- Only 178 legislators out of the required 233 voted in support of proposed law.
Parliament risks being dissolved after failing to pass a constitutional Bill to implement the two-thirds gender rule. Women MPs have vowed to move to the court to seek direction following the collapse of the two-thirds gender principle.
The female lawmakers promised to fight to ensure realisation of the constitutional requirement that not more than two thirds of either gender should be represented in elective and appointive positions.
“The fight is not over until we get the two thirds representation. I assure you that we will pursue legal options. It will come back to the House for a vote in one way or the other,” MP Priscilla Nyokabi said after legislators failed for a second time to approve the law.
MPs failed to pass the Constitution of Kenya Amendment Bill which sought to implement the two thirds gender requirement. Only 178 MPs out of the required 233 voted in support of the Bill.
“The net effect is that the Bill is negative,” Speaker Justin Muturi ruled. The collapse of the Bill now paves the way for any Kenyan to move to court to initiate the process of dissolving Parliament for failing to pass the constitutionally timed Bill. The Supreme Court had issued an advisory opinion to Parliament to implement the two-thirds gender rule.
The Bill can only be introduced in the National Assembly after six months. The female MPs however said they will move to the Senate to initiate the process of passing the Bill.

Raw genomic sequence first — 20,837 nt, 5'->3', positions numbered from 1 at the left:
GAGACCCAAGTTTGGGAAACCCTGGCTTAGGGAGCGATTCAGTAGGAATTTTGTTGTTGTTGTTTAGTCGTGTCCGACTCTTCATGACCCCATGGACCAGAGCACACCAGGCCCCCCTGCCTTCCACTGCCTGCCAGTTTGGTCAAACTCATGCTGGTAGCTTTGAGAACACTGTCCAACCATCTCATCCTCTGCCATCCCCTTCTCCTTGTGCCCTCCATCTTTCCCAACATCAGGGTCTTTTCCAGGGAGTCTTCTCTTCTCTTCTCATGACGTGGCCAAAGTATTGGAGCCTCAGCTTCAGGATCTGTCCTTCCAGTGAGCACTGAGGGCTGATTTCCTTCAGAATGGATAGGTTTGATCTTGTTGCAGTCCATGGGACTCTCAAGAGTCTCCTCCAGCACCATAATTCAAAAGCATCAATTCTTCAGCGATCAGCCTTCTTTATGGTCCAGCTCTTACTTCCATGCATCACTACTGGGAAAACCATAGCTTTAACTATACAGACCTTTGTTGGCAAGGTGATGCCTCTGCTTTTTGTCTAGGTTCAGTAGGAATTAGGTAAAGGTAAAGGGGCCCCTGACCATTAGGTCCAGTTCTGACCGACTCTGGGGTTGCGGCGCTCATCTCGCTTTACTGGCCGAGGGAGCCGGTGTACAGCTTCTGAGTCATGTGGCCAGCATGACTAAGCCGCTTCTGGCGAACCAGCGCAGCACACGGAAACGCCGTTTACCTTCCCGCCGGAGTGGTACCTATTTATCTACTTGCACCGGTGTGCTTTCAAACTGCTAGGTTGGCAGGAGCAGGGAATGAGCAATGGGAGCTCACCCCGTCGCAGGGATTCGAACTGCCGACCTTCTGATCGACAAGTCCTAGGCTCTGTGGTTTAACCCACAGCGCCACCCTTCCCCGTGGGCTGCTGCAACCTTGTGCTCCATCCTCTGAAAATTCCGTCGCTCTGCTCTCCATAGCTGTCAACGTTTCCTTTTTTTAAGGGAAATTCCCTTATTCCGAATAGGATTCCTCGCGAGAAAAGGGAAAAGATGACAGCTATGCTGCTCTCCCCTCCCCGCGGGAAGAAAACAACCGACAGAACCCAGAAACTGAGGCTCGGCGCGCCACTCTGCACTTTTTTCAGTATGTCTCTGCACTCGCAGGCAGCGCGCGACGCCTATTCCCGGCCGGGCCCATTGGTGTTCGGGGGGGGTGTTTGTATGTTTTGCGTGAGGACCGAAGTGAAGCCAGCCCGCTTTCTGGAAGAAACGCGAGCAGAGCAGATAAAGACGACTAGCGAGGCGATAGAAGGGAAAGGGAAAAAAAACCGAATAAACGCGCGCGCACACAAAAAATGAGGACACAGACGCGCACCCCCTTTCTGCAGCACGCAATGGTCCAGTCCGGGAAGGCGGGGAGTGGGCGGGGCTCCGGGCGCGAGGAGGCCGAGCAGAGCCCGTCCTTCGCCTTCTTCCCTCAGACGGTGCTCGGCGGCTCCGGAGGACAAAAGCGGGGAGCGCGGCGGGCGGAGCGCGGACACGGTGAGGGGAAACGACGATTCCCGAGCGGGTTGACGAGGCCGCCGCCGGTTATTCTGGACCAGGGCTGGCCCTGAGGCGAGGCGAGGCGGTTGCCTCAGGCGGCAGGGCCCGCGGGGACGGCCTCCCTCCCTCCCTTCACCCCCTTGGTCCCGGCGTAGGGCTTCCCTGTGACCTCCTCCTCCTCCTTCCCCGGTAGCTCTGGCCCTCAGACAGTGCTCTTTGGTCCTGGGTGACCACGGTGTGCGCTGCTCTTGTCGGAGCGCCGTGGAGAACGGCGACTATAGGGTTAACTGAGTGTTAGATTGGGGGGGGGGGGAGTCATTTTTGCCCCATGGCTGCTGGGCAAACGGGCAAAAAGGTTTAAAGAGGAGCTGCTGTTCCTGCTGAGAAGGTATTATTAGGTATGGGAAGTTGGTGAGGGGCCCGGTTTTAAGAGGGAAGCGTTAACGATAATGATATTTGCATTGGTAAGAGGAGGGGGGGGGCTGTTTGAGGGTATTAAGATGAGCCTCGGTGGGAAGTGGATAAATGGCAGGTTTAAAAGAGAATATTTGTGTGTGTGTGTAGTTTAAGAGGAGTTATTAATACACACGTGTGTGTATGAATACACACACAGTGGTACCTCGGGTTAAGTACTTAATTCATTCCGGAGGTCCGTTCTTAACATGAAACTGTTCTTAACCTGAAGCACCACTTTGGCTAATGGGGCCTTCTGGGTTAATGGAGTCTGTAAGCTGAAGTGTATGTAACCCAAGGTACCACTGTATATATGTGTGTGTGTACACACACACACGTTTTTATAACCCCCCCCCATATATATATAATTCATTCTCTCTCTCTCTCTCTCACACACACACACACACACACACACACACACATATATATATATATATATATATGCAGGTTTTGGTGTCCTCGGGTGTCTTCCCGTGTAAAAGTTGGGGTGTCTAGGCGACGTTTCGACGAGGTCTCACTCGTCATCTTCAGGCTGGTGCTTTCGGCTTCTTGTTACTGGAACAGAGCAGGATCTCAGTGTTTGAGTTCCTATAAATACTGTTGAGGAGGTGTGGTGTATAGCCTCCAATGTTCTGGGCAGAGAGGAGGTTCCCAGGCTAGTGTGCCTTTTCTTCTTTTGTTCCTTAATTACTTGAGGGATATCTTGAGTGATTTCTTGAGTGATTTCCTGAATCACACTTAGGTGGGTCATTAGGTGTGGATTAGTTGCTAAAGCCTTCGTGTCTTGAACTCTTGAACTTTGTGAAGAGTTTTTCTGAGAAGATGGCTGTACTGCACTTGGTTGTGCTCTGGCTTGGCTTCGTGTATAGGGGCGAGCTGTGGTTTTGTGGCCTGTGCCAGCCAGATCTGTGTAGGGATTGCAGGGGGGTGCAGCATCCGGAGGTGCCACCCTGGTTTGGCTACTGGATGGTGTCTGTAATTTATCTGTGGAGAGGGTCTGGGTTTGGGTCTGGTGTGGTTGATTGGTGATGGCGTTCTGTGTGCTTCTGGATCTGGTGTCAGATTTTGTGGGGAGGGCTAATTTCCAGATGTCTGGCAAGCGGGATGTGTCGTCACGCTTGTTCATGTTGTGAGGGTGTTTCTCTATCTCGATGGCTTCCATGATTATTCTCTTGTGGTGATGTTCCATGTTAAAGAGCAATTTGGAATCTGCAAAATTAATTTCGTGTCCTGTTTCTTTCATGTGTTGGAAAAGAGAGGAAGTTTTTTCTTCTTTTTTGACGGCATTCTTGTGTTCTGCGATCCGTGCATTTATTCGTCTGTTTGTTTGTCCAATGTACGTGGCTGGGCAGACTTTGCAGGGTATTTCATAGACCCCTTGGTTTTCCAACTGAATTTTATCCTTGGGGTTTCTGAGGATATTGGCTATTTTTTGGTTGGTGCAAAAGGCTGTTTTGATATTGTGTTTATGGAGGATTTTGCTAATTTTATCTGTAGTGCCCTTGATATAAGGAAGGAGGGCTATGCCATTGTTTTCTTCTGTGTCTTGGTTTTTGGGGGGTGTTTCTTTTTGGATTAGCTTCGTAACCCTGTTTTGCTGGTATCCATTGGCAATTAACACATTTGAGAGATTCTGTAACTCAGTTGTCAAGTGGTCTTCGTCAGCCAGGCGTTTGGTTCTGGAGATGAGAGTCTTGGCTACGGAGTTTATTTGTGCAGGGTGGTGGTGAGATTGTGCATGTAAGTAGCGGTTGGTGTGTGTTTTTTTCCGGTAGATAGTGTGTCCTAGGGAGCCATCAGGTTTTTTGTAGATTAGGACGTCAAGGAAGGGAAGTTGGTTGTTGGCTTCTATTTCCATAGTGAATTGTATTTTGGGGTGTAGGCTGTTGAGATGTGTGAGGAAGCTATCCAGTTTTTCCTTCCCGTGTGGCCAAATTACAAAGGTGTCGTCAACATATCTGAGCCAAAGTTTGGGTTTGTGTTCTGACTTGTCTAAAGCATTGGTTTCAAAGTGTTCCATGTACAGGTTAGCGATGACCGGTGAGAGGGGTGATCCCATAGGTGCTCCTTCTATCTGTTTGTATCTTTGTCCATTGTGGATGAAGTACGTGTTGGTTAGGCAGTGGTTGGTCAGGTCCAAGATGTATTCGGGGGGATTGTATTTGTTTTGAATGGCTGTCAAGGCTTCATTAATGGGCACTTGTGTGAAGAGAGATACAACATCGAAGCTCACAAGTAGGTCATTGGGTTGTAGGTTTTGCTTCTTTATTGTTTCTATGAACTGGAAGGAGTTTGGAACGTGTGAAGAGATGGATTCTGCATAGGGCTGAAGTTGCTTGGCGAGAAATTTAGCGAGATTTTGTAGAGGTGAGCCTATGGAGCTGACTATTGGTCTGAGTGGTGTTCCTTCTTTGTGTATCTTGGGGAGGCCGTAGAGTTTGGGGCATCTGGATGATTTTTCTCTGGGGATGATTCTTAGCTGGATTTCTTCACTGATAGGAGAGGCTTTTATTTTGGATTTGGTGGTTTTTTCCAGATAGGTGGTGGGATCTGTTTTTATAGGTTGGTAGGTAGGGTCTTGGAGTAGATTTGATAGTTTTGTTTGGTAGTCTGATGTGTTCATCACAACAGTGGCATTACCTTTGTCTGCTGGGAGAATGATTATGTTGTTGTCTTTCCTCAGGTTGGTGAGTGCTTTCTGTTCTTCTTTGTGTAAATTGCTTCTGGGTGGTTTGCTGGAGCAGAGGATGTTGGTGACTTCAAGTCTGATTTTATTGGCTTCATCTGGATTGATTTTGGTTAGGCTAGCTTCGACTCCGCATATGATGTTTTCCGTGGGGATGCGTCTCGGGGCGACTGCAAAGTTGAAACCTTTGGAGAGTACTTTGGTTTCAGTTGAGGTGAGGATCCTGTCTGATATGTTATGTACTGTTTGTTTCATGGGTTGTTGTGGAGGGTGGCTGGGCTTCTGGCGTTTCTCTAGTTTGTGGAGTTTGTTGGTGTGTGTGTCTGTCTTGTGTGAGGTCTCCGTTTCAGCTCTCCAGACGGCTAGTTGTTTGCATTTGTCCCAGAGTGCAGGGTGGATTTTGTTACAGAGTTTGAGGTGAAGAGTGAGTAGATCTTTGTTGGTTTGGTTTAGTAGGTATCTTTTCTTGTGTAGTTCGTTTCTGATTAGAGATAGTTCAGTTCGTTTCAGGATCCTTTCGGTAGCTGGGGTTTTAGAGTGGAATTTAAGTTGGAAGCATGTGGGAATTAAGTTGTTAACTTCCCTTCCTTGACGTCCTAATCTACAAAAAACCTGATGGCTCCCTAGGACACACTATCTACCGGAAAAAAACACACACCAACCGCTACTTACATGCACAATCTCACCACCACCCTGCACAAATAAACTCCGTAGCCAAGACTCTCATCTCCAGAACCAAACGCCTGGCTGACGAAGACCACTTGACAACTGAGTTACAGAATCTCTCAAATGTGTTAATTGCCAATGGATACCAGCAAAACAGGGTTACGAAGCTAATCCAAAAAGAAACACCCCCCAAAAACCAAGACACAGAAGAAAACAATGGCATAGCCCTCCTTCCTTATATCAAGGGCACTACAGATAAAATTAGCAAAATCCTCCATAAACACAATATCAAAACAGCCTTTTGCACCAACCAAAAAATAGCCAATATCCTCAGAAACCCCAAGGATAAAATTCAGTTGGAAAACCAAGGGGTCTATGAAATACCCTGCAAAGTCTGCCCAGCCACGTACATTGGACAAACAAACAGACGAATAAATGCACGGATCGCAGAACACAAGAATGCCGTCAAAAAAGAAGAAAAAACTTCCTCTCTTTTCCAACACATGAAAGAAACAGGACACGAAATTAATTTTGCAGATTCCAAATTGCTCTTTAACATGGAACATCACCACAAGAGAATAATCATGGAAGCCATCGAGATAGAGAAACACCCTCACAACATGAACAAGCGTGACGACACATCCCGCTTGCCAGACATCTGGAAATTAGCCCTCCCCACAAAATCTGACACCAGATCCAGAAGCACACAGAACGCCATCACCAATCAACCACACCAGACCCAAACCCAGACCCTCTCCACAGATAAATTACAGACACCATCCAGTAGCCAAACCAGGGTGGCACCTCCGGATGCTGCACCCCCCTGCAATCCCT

The Constitution requires that a constitutional amendment Bill can only be approved by a two-thirds majority (233 MPs). Sixteen MPs voted against the Bill while 150 were absent when the vote was taken. There are 349 MPs in the House.
The Bill collapsed even after President Uhuru Kenyatta and former Prime Minister Raila Odinga rallied their troops to support its passage.
Mr Kenyatta issued a statement ahead of the vote urging MPs to turn up in large numbers to pass the Bill into law, in order for the country to comply with the constitutional provisions as stipulated in Articles 27(8) and 81(b) of the Constitution.
“Passage of the legislation will secure gender equity in government,” Mr Kenyatta said. Gatundu South MP Moses Kuria supported the collapse of the Bill saying it is in line with his intention to reduce the public wage bill.
“I want to really celebrate the fall of this Bill. This is in-line with my Punguza Mzigo initiative. We cannot have more than 500 people in Parliament. Time has come for us to have lean representation,” he said.
But Cecily Mbarire, who chairs the women caucus group (Kewopa), thanked men who stood with women and voted for the Bill. “It’s been a long walk and we have a long way to get where we need to be. I want to tell women not to give up.
“We will push the matter to the Senate for it to start a fresh process which will finally come back to the National Assembly,” the Runyenjes MP said. ODM chairman John Mbadi thanked the MPs who voted for the Bill.
“I am disappointed, we lobbied MPs but 150 decided to keep off the House. They have a responsibility to express their views one way or the other by voting,” he said.
TNA chairman Johnson Sakaja expressed disappointment saying women movements had put allot of efforts to attain the 178 votes.